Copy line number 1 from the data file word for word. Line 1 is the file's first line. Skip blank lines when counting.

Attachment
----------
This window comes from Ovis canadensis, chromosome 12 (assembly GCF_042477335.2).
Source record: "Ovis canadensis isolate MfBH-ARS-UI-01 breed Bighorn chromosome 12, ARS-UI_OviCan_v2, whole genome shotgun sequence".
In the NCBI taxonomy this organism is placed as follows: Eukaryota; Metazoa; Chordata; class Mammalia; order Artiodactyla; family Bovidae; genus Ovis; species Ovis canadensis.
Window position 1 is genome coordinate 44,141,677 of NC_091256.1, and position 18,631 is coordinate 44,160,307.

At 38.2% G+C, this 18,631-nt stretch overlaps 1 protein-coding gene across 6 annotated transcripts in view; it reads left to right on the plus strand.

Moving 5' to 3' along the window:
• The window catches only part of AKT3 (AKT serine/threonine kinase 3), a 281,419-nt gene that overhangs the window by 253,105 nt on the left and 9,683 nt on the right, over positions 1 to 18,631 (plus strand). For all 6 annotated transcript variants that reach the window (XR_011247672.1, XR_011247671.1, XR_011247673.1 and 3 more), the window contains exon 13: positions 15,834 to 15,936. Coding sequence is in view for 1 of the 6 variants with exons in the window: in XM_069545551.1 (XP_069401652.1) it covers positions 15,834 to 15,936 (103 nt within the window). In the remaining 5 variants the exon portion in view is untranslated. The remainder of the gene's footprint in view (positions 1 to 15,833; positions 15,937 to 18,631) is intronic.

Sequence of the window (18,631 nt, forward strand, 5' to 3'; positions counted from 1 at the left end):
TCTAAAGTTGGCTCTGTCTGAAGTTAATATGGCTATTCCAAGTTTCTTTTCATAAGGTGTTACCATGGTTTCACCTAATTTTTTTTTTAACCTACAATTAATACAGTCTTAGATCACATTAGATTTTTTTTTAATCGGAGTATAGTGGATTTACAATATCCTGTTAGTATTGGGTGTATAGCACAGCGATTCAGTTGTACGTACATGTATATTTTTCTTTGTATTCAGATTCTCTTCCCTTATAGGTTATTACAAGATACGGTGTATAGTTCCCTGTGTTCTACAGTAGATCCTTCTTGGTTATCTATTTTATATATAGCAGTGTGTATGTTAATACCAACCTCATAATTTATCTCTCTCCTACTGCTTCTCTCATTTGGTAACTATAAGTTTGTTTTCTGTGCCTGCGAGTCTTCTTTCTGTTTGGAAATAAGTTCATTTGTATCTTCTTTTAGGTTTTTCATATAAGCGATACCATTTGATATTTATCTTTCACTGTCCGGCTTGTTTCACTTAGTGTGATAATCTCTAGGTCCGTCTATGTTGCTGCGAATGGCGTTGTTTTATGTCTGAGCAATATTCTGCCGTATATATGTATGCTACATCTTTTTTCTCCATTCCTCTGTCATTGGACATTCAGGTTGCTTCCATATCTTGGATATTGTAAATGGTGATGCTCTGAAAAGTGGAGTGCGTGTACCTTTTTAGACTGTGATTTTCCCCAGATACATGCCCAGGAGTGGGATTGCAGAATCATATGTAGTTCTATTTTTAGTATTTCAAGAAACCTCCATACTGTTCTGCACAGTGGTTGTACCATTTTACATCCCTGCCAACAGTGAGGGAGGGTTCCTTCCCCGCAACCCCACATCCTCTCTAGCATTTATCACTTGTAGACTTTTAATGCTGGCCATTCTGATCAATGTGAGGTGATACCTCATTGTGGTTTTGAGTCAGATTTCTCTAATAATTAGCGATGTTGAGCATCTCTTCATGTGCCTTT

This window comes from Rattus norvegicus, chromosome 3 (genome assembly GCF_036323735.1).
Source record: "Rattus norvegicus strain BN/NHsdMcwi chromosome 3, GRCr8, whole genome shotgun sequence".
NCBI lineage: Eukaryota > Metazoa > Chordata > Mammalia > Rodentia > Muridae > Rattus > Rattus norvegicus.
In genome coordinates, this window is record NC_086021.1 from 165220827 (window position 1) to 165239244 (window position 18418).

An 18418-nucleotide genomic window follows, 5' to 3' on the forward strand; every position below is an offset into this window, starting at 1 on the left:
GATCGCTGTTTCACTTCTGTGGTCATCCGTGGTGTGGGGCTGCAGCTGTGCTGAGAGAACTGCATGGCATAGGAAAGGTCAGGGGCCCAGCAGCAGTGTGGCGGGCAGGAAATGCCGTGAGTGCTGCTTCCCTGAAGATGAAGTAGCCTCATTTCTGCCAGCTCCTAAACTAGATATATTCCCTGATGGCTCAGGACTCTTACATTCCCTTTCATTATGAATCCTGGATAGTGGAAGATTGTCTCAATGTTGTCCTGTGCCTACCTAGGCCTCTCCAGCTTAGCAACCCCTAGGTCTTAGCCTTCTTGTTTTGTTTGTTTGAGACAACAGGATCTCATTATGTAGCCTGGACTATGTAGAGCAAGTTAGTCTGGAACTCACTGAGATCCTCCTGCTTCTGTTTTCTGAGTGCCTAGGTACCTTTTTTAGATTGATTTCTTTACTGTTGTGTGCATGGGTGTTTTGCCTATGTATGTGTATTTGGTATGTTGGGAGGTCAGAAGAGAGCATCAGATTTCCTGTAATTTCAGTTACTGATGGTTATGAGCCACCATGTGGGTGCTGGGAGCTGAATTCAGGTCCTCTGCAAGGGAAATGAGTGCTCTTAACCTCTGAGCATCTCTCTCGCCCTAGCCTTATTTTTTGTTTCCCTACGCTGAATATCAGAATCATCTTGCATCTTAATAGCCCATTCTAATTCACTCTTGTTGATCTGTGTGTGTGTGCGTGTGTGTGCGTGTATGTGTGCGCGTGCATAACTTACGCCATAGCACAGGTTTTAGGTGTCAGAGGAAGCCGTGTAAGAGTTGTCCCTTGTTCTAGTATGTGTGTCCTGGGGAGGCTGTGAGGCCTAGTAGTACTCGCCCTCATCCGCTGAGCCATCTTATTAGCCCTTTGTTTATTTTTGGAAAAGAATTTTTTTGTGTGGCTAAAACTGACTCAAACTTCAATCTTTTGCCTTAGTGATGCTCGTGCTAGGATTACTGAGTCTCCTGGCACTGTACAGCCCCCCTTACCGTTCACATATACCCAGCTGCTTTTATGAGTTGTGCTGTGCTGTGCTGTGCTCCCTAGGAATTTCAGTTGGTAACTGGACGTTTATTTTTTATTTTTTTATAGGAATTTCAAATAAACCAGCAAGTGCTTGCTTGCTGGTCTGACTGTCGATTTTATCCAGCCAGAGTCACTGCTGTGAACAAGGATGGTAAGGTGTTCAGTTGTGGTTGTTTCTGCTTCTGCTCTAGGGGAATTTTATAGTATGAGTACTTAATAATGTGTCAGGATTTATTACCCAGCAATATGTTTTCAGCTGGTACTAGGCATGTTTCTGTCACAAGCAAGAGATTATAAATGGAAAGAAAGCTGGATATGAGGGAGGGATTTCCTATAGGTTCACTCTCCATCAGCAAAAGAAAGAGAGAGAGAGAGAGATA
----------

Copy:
This window comes from Ovis canadensis, chromosome 12 (assembly GCF_042477335.2).